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Disclaimer: Due to a different status code in our MLS for short sales, some of the short sale listings appear to be ‘Active’ but actually have accepted offers but are still waiting for bank approval. Contact us for more info.
A word on short sales in Mammoth Lakes. Early on (2008) when no one knew how to deal with them and banks were only helping those in true need (as opposed to those who own 2nd homes up here), they were not happening. Only in rare cases where the borrower had true hardship (loss of job, death in family, etc) and where the property was their primary residence were these approved. If it was a 2nd home and the bank saw you had other assets you could sell off or cash limits on credit cards to tap into, they would deny the short sale.
Then short sales picked up steam in 2009 and were a way to prevent foreclosure. Banks like Wells Fargo were quick on the ball to approve them (if they fit their formulas) and get them closed. Others, like Countrywide/BofA and WaMu, took forever to review/evaluate.
Then in late 2009 we saw more banks opt to foreclose than deal with a short sale. Maybe it is not as expensive as we thought for banks to foreclose instead of approve a short sale. One recent short sale had three all-cash offers at what we considered was market value, but the bank went ahead and foreclosed on the borrowers and will probably list the property below the price of the three offers.
Then in 2010 we saw the reverse. More and more short sales were getting approved. But often times they were approved only to see that the buyer had lost patience and moved on to another property. So the listing agent scrambled to find another buyer and they were able to at the same price, then the short sales often worked.
In late 2010 we saw banks (esp. BofA) ask sellers to pitch in to the short sale. Sometimes they are asking for large contributions from sellers and steep reductions in commissions. Sellers are countering back at lower contributions and are often getting them accepted. However, the bank’s approval letter have language such as “…may pursue a deficiency judgment for the difference in the payment received and the total balance due.” It is advised to speak with a real estate attorney and a tax professional about any short sale.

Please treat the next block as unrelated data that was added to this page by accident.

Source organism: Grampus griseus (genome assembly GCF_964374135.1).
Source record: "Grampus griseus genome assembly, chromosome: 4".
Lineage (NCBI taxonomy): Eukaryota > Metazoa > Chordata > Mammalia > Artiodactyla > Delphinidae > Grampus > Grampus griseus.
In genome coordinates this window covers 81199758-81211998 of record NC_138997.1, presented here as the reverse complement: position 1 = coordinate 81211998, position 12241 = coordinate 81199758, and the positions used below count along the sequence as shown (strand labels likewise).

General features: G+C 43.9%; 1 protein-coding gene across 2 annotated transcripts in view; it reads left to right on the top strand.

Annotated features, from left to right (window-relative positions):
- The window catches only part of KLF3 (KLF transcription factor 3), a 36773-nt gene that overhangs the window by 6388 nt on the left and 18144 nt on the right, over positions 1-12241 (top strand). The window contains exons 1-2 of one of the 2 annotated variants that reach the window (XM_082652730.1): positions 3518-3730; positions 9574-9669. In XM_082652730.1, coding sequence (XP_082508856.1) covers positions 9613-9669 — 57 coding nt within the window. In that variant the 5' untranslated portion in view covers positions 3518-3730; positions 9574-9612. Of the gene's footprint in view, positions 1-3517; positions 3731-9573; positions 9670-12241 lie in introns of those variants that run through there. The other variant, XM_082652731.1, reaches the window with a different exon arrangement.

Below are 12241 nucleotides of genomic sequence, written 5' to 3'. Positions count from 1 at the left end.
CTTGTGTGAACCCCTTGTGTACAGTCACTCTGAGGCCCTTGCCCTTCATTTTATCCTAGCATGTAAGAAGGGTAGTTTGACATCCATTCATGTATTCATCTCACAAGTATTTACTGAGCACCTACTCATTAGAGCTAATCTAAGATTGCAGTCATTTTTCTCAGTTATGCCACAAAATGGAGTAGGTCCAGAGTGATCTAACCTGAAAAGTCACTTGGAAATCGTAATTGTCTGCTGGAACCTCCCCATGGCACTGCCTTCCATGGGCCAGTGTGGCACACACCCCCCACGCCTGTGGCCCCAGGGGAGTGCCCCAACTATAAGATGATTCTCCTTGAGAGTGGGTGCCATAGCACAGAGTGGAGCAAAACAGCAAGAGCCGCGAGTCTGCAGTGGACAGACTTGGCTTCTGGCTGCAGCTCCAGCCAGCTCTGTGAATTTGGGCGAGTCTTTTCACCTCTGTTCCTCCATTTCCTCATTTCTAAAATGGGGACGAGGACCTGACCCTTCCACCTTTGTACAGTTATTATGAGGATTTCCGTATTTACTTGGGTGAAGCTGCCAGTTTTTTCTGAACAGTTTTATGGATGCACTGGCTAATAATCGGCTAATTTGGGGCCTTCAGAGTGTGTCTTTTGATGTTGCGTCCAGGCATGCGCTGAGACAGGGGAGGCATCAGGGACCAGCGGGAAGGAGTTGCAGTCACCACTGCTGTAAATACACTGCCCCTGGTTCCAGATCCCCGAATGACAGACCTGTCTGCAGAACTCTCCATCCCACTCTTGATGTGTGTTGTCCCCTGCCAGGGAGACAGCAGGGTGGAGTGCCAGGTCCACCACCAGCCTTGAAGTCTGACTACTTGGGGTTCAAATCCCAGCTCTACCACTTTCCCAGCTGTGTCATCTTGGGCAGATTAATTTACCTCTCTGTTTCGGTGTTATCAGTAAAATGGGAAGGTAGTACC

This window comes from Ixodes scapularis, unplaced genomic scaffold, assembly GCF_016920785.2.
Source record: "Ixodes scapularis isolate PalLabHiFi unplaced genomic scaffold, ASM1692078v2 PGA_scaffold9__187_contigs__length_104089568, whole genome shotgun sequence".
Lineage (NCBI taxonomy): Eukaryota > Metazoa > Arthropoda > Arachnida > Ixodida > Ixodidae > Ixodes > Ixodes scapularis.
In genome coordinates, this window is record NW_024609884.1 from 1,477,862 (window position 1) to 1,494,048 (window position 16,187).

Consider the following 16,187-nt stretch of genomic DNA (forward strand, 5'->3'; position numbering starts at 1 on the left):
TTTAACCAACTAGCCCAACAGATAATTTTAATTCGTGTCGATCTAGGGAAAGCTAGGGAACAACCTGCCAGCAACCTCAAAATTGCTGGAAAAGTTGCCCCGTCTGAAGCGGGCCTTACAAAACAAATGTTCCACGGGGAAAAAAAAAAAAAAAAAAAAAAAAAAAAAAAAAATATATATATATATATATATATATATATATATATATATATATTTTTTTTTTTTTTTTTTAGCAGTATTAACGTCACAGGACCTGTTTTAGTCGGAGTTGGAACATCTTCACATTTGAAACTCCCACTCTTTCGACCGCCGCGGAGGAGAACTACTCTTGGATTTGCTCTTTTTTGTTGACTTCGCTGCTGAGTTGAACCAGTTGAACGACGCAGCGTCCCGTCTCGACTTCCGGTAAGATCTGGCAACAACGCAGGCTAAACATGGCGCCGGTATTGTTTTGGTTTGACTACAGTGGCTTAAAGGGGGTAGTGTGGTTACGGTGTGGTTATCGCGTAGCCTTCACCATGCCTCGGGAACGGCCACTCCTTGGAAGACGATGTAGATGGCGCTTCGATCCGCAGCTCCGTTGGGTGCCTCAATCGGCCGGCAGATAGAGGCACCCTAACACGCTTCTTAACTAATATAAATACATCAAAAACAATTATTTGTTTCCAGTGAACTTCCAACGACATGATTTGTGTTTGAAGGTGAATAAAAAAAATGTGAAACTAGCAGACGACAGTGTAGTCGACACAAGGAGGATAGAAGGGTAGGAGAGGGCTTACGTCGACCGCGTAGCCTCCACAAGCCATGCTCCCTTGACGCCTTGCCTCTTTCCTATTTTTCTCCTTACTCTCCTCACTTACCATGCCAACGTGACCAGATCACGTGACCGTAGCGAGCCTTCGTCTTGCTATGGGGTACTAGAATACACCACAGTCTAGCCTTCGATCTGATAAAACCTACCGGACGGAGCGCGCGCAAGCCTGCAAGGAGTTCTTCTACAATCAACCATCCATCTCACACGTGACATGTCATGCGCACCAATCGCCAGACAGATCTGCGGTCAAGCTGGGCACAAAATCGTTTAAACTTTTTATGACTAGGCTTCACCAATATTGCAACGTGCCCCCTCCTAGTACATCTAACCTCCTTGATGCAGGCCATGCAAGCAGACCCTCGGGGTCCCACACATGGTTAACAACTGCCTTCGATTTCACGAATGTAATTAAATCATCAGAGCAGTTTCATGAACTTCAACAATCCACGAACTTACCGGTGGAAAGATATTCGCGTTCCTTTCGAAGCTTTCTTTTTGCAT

In 2011, we saw banks stop asking for sellers to pitch in to the short sale. More short sales were approved, even if it seemed like the borrow did not have ‘hardship.’ Banks finally streamlined their processes and became much more efficient. They were able to respond to offers much quicker than in the past and some even reach out to contact the agent to check in rather than the other way around…amazing.
In 2014, short sale inventory dropped way off, but there was always a few short sales going on. Savvy short sale investors who knew how to work the system started gobbling up the remaining inventory. We also saw the first short sale denial by a bank in many years, hearkening back to the days when they would deny it based on lack of hardship.
In general, Short sale list prices are attractive, but it is not even a real list price. It is a price that may entice an offer, but then the borrower has to submit a 50+ page short sale application to the lender. And most often, it is not just one lender. Many people took out a ‘first’ and a ‘second’ loan to purchase the property and have to get agreement from both to reduce the loan amount due to them. In some cases, the 1st will pay off the 2nd at 10 cents on the dollar or $3,000, whichever is less.